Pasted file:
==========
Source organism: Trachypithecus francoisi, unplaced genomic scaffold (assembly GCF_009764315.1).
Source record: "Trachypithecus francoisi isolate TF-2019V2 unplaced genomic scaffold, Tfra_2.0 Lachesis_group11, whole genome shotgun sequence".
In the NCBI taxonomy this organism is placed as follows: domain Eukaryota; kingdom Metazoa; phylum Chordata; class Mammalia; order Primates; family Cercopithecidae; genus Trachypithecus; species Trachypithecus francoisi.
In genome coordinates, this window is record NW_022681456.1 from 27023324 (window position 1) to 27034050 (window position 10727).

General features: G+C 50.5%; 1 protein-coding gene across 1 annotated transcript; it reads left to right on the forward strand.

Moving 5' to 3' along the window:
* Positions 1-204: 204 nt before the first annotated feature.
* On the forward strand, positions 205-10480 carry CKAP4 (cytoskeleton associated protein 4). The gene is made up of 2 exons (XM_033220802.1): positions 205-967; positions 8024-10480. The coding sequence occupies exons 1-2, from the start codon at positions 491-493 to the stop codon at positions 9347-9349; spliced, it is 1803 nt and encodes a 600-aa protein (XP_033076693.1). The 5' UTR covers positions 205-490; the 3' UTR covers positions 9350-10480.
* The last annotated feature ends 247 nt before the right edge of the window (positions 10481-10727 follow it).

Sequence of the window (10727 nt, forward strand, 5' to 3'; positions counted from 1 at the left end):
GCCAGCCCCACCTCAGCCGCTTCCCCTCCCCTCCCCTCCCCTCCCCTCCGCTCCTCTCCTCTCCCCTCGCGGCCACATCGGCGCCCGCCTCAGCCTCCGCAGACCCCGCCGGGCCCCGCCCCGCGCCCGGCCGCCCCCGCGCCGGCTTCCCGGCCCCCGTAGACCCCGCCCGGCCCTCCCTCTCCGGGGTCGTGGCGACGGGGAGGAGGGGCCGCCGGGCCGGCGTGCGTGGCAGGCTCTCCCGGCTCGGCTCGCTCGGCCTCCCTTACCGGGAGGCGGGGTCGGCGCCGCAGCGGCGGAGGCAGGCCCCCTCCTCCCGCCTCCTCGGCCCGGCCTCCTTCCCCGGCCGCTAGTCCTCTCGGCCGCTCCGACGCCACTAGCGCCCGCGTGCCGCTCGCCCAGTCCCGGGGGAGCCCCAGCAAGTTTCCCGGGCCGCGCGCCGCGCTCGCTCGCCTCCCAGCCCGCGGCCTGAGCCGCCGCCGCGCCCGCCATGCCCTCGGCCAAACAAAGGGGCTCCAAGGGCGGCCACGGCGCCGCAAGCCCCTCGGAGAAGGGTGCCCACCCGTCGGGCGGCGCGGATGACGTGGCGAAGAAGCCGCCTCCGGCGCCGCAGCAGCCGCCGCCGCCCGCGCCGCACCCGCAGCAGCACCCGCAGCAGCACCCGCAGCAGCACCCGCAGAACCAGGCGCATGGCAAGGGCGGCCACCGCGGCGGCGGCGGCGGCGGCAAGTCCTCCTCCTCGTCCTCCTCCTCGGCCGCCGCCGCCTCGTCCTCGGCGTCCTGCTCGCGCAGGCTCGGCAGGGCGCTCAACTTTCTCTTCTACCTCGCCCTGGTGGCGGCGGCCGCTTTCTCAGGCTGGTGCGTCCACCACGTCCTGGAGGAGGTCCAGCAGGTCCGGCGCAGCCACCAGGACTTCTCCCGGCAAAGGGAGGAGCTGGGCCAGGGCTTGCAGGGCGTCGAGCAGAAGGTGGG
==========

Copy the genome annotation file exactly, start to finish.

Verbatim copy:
Source organism: Trachypithecus francoisi, unplaced genomic scaffold (assembly GCF_009764315.1).
Source record: "Trachypithecus francoisi isolate TF-2019V2 unplaced genomic scaffold, Tfra_2.0 Lachesis_group11, whole genome shotgun sequence".
In the NCBI taxonomy this organism is placed as follows: domain Eukaryota; kingdom Metazoa; phylum Chordata; class Mammalia; order Primates; family Cercopithecidae; genus Trachypithecus; species Trachypithecus francoisi.
In genome coordinates, this window is record NW_022681456.1 from 27023324 (window position 1) to 27034050 (window position 10727).

General features: G+C 50.5%; 1 protein-coding gene across 1 annotated transcript; it reads left to right on the forward strand.

Moving 5' to 3' along the window:
* Positions 1-204: 204 nt before the first annotated feature.
* On the forward strand, positions 205-10480 carry CKAP4 (cytoskeleton associated protein 4). The gene is made up of 2 exons (XM_033220802.1): positions 205-967; positions 8024-10480. The coding sequence occupies exons 1-2, from the start codon at positions 491-493 to the stop codon at positions 9347-9349; spliced, it is 1803 nt and encodes a 600-aa protein (XP_033076693.1). The 5' UTR covers positions 205-490; the 3' UTR covers positions 9350-10480.
* The last annotated feature ends 247 nt before the right edge of the window (positions 10481-10727 follow it).

Sequence of the window (10727 nt, forward strand, 5' to 3'; positions counted from 1 at the left end):
GCCAGCCCCACCTCAGCCGCTTCCCCTCCCCTCCCCTCCCCTCCCCTCCGCTCCTCTCCTCTCCCCTCGCGGCCACATCGGCGCCCGCCTCAGCCTCCGCAGACCCCGCCGGGCCCCGCCCCGCGCCCGGCCGCCCCCGCGCCGGCTTCCCGGCCCCCGTAGACCCCGCCCGGCCCTCCCTCTCCGGGGTCGTGGCGACGGGGAGGAGGGGCCGCCGGGCCGGCGTGCGTGGCAGGCTCTCCCGGCTCGGCTCGCTCGGCCTCCCTTACCGGGAGGCGGGGTCGGCGCCGCAGCGGCGGAGGCAGGCCCCCTCCTCCCGCCTCCTCGGCCCGGCCTCCTTCCCCGGCCGCTAGTCCTCTCGGCCGCTCCGACGCCACTAGCGCCCGCGTGCCGCTCGCCCAGTCCCGGGGGAGCCCCAGCAAGTTTCCCGGGCCGCGCGCCGCGCTCGCTCGCCTCCCAGCCCGCGGCCTGAGCCGCCGCCGCGCCCGCCATGCCCTCGGCCAAACAAAGGGGCTCCAAGGGCGGCCACGGCGCCGCAAGCCCCTCGGAGAAGGGTGCCCACCCGTCGGGCGGCGCGGATGACGTGGCGAAGAAGCCGCCTCCGGCGCCGCAGCAGCCGCCGCCGCCCGCGCCGCACCCGCAGCAGCACCCGCAGCAGCACCCGCAGCAGCACCCGCAGAACCAGGCGCATGGCAAGGGCGGCCACCGCGGCGGCGGCGGCGGCGGCAAGTCCTCCTCCTCGTCCTCCTCCTCGGCCGCCGCCGCCTCGTCCTCGGCGTCCTGCTCGCGCAGGCTCGGCAGGGCGCTCAACTTTCTCTTCTACCTCGCCCTGGTGGCGGCGGCCGCTTTCTCAGGCTGGTGCGTCCACCACGTCCTGGAGGAGGTCCAGCAGGTCCGGCGCAGCCACCAGGACTTCTCCCGGCAAAGGGAGGAGCTGGGCCAGGGCTTGCAGGGCGTCGAGCAGAAGGTGGG